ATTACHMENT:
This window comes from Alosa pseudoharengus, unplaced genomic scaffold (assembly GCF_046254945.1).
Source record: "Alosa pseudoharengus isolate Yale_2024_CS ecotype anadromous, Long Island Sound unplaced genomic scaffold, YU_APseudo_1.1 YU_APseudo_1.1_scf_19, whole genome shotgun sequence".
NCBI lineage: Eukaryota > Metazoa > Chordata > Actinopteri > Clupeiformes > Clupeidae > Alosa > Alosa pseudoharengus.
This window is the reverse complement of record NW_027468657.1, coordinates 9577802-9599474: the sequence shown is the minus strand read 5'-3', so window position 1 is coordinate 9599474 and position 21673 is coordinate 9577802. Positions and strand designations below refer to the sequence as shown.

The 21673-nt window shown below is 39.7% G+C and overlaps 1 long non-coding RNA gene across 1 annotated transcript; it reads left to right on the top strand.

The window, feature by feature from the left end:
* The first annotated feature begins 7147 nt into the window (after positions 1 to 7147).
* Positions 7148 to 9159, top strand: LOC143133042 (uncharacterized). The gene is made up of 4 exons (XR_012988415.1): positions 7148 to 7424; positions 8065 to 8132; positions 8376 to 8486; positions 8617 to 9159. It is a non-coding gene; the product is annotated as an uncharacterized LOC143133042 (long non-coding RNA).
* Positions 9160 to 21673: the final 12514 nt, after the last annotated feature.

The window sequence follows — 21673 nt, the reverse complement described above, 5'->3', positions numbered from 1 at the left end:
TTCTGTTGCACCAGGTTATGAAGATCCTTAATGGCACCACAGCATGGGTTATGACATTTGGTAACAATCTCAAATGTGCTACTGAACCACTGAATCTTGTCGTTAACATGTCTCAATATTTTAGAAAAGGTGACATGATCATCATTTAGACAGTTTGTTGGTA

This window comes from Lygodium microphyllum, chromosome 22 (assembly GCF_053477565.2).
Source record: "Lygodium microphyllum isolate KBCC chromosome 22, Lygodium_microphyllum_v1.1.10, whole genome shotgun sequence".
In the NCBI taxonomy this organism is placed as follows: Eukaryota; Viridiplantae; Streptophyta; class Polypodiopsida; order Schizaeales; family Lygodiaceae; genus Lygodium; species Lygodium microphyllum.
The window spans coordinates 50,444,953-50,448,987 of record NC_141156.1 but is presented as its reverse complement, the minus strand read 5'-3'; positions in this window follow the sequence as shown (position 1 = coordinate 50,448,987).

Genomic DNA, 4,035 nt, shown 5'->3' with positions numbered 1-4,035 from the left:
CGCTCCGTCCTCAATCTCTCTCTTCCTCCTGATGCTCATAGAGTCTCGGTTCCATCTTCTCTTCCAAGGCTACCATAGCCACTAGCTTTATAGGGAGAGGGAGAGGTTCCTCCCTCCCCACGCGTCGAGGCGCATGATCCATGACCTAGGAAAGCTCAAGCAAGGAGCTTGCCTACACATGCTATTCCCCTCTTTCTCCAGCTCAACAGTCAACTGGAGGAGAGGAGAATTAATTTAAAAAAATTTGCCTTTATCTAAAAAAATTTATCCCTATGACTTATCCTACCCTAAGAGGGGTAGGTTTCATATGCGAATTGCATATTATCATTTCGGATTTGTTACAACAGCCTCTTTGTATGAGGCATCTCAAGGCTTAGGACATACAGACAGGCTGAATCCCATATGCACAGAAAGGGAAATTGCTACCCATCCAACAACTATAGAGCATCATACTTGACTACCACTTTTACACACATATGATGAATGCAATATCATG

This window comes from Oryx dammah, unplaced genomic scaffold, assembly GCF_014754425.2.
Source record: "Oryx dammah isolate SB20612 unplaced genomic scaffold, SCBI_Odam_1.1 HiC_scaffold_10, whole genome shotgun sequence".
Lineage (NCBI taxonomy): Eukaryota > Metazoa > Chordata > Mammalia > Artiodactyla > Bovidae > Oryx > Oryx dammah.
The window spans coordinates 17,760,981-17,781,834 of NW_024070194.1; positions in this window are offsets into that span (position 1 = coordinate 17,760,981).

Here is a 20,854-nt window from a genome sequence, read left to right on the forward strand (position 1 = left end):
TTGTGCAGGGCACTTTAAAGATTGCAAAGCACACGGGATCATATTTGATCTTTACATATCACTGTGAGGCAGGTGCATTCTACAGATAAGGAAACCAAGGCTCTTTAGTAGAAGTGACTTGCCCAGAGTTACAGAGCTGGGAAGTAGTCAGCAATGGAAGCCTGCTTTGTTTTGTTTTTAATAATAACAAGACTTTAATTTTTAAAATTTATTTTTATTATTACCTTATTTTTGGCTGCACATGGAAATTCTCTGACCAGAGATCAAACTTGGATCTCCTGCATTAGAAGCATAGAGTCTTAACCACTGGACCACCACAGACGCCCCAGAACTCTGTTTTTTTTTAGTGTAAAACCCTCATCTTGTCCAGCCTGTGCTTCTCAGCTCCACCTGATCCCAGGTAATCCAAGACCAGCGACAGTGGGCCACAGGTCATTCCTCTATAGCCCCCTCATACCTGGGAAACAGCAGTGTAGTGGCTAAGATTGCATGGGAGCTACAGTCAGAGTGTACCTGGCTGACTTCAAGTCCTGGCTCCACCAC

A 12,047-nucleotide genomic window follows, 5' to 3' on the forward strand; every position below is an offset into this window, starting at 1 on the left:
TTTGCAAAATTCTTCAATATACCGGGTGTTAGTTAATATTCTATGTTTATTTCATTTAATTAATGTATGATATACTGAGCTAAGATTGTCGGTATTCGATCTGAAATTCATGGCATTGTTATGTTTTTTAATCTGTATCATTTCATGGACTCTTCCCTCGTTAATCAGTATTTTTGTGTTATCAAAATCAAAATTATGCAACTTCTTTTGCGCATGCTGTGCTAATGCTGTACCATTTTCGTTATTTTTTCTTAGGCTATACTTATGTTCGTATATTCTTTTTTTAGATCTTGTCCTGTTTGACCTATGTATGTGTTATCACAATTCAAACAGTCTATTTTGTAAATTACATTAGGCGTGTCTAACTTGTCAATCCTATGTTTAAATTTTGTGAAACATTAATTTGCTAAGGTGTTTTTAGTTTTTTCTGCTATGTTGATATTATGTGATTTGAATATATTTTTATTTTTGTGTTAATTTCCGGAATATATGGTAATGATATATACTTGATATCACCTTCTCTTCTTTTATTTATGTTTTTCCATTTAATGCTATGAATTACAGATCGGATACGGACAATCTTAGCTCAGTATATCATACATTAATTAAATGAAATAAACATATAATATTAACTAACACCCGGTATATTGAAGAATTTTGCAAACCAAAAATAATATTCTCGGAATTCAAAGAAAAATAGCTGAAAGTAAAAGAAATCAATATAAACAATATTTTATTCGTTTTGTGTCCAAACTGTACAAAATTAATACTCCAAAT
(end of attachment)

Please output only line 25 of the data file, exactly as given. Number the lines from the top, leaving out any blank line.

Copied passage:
TTTGCAAAATTCTTCAATATACCGGGTGTTAGTTAATATTCTATGTTTATTTCATTTAATTAATGTATGATATACTGAGCTAAGATTGTCGGTATTCGATCTGAAATTCATGGCATTGTTATGTTTTTTAATCTGTATCATTTCATGGACTCTTCCCTCGTTAATCAGTATTTTTGTGTTATCAAAATCAAAATTATGCAACTTCTTTTGCGCATGCTGTGCTAATGCTGTACCATTTTCGTTATTTTTTCTTAGGCTATACTTATGTTCGTATATTCTTTTTTTAGATCTTGTCCTGTTTGACCTATGTATGTGTTATCACAATTCAAACAGTCTATTTTGTAAATTACATTAGGCGTGTCTAACTTGTCAATCCTATGTTTAAATTTTGTGAAACATTAATTTGCTAAGGTGTTTTTAGTTTTTTCTGCTATGTTGATATTATGTGATTTGAATATATTTTTATTTTTGTGTTAATTTCCGGAATATATGGTAATGATATATACTTGATATCACCTTCTCTTCTTTTATTTATGTTTTTCCATTTAATGCTATGAATTACAGATCGGATACGGACAATCTTAGCTCAGTATATCATACATTAATTAAATGAAATAAACATATAATATTAACTAACACCCGGTATATTGAAGAATTTTGCAAACCAAAAATAATATTCTCGGAATTCAAAGAAAAATAGCTGAAAGTAAAAGAAATCAATATAAACAATATTTTATTCGTTTTGTGTCCAAACTGTACAAAATTAATACTCCAAAT